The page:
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Herbert Siguenza: Melding Cultures

Author: Mimi Pollack
Created: 12 July, 2017
Updated: 13 September, 2023
5 min read

Herbert Siguenza

Herbert Siguenza, the playwright in residence, at the San Diego Repertory Theater has the gift of melding both Latino and Anglo cultures together and reaching a diverse audience as seen in the plays “A Weekend with Pablo Picasso,” “El Henry,” “Manifest Destinitis,”and “Steal Heaven.”

He is a performer who creates his art through writing, acting, and even painting.

Siguenza didn’t plan on being a performer when he was a young man. A first generation Salvadoran, he received his bachelor’s degree from the California College of Arts in Oakland in the 1970s.

Siguenza lived in the Mission District in San Francisco during a time in which the neighborhood was a hub for social and artistic non-profits and worked as a community visual artist.

It was there that he first discovered his voice as a writer and performer.

After seeing Luis Valdez’s “Zoot Suit” in 1978, he became inspired to do Chicano theater, which eventually led him to Richard Montoya, son of legendary Chicano poet, Jose Montoya, and fellow Salvadoran, Ric Salinas. Together, they formed Culture Clash in 1984.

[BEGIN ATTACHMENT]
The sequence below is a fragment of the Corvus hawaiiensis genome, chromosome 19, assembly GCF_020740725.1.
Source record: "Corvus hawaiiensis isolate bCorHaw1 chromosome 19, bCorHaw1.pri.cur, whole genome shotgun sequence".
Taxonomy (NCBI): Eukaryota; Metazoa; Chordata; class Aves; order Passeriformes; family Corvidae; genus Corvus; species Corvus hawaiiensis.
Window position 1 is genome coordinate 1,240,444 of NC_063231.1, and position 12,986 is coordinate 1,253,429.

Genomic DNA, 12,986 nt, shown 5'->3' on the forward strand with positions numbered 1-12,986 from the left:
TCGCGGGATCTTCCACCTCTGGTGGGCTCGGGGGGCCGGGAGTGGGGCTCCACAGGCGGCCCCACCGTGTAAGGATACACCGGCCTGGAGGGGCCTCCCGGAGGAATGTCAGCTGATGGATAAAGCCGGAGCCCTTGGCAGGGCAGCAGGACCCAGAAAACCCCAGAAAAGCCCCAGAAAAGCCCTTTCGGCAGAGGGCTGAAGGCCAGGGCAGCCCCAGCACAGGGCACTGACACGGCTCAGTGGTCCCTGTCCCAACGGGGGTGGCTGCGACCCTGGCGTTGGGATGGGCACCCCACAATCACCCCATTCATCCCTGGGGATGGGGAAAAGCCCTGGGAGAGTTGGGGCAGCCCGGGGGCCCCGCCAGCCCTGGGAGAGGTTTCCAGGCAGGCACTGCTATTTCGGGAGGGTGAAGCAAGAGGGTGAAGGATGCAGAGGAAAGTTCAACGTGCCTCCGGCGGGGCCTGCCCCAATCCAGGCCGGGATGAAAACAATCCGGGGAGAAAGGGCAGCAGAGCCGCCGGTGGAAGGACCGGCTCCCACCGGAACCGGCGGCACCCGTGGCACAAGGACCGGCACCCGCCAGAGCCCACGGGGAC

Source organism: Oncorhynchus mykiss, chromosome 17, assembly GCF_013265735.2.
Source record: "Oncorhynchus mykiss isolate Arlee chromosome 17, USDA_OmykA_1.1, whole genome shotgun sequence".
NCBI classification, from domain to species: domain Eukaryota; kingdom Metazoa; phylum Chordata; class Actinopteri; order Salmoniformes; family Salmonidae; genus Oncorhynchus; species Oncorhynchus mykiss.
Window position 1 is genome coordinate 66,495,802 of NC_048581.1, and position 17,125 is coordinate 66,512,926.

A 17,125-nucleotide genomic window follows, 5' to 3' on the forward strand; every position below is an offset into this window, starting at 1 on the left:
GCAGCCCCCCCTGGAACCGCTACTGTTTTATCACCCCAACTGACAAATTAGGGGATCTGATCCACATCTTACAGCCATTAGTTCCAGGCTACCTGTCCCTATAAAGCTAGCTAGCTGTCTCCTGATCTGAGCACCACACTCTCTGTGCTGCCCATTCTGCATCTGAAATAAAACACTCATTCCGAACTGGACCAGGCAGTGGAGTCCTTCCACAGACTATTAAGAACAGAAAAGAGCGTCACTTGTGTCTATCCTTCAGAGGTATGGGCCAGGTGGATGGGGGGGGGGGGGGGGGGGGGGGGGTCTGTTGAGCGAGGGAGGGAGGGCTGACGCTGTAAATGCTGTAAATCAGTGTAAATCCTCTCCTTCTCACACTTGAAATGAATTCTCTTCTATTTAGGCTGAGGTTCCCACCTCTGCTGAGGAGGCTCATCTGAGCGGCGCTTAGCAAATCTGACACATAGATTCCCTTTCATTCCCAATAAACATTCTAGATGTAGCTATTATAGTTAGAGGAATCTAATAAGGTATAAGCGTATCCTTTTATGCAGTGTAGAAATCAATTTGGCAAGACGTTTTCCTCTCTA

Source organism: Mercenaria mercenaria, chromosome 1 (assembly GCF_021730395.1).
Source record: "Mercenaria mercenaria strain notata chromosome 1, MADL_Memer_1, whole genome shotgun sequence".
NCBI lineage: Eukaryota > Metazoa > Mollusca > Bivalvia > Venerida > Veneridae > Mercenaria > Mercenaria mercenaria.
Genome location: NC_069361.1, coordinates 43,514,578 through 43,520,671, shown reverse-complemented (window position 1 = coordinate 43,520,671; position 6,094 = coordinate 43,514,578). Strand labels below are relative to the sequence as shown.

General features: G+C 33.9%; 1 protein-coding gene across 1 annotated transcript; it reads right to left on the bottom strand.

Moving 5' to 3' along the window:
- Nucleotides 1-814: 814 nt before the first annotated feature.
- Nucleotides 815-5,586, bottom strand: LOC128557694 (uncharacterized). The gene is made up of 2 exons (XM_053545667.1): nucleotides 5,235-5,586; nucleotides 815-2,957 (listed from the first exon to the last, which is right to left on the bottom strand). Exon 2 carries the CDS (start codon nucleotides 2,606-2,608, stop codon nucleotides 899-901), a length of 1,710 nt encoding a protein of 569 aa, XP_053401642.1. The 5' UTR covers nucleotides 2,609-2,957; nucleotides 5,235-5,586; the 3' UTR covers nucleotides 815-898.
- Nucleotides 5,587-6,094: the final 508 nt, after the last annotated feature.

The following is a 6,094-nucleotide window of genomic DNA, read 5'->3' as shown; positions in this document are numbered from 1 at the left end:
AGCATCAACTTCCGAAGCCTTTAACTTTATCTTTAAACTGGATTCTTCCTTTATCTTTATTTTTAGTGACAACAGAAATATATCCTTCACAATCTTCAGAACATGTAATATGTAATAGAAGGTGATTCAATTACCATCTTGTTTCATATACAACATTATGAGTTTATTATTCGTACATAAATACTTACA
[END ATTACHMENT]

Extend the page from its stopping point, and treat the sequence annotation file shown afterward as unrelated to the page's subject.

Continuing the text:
Culture Clash was a groundbreaking comedy troupe whose biting social satire and commentary skewered everyone.

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They were irreverent and honest in presenting their view on society, be it Latino or Anglo, starting with their first play,“The Mission,” a hilarious play about three out-of-work Latino actors who kidnap Julio Iglesias and keep him hostage until they get a onetime shot on national TV.

In 1989, Salinas was shot at close range during a random act of violence. Their work then took on a deeper tone, and while Salinas was recuperating, they wrote a “Bowl of Beings,” short acts about life, death, and keeping with their humor, pizza.

The play was a huge success and well received. It was filmed for PBS’ “Grand Performances” and was aired nationally.